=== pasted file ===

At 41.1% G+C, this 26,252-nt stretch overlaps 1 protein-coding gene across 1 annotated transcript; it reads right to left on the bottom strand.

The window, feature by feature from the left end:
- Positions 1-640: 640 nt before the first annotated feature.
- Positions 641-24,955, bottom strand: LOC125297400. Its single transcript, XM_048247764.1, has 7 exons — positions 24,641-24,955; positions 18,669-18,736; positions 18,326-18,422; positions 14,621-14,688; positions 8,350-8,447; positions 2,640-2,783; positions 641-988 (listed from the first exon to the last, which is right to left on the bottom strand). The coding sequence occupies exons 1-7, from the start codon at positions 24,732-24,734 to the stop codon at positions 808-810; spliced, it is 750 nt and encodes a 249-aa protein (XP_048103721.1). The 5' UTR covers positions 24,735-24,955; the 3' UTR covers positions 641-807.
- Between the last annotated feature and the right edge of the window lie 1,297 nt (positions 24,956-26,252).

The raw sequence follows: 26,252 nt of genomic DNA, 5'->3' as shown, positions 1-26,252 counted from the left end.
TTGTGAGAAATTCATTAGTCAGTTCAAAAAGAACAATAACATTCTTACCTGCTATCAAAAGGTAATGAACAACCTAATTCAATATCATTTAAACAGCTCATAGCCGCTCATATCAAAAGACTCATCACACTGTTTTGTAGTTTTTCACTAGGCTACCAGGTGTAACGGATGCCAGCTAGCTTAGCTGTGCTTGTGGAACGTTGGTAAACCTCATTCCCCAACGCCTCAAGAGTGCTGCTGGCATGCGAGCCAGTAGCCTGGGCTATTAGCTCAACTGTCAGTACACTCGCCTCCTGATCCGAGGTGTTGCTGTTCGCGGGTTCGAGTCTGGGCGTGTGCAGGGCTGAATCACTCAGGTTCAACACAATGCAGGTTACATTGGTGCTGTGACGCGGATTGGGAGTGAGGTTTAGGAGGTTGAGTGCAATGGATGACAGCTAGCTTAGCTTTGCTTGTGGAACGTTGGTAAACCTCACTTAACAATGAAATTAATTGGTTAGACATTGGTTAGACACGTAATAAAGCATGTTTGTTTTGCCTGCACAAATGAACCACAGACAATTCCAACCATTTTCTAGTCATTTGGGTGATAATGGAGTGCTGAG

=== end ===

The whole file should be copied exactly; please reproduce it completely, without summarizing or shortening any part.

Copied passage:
At 41.1% G+C, this 26,252-nt stretch overlaps 1 protein-coding gene across 1 annotated transcript; it reads right to left on the bottom strand.

The window, feature by feature from the left end:
- Positions 1-640: 640 nt before the first annotated feature.
- Positions 641-24,955, bottom strand: LOC125297400. Its single transcript, XM_048247764.1, has 7 exons — positions 24,641-24,955; positions 18,669-18,736; positions 18,326-18,422; positions 14,621-14,688; positions 8,350-8,447; positions 2,640-2,783; positions 641-988 (listed from the first exon to the last, which is right to left on the bottom strand). The coding sequence occupies exons 1-7, from the start codon at positions 24,732-24,734 to the stop codon at positions 808-810; spliced, it is 750 nt and encodes a 249-aa protein (XP_048103721.1). The 5' UTR covers positions 24,735-24,955; the 3' UTR covers positions 641-807.
- Between the last annotated feature and the right edge of the window lie 1,297 nt (positions 24,956-26,252).

The raw sequence follows: 26,252 nt of genomic DNA, 5'->3' as shown, positions 1-26,252 counted from the left end.
TTGTGAGAAATTCATTAGTCAGTTCAAAAAGAACAATAACATTCTTACCTGCTATCAAAAGGTAATGAACAACCTAATTCAATATCATTTAAACAGCTCATAGCCGCTCATATCAAAAGACTCATCACACTGTTTTGTAGTTTTTCACTAGGCTACCAGGTGTAACGGATGCCAGCTAGCTTAGCTGTGCTTGTGGAACGTTGGTAAACCTCATTCCCCAACGCCTCAAGAGTGCTGCTGGCATGCGAGCCAGTAGCCTGGGCTATTAGCTCAACTGTCAGTACACTCGCCTCCTGATCCGAGGTGTTGCTGTTCGCGGGTTCGAGTCTGGGCGTGTGCAGGGCTGAATCACTCAGGTTCAACACAATGCAGGTTACATTGGTGCTGTGACGCGGATTGGGAGTGAGGTTTAGGAGGTTGAGTGCAATGGATGACAGCTAGCTTAGCTTTGCTTGTGGAACGTTGGTAAACCTCACTTAACAATGAAATTAATTGGTTAGACATTGGTTAGACACGTAATAAAGCATGTTTGTTTTGCCTGCACAAATGAACCACAGACAATTCCAACCATTTTCTAGTCATTTGGGTGATAATGGAGTGCTGAG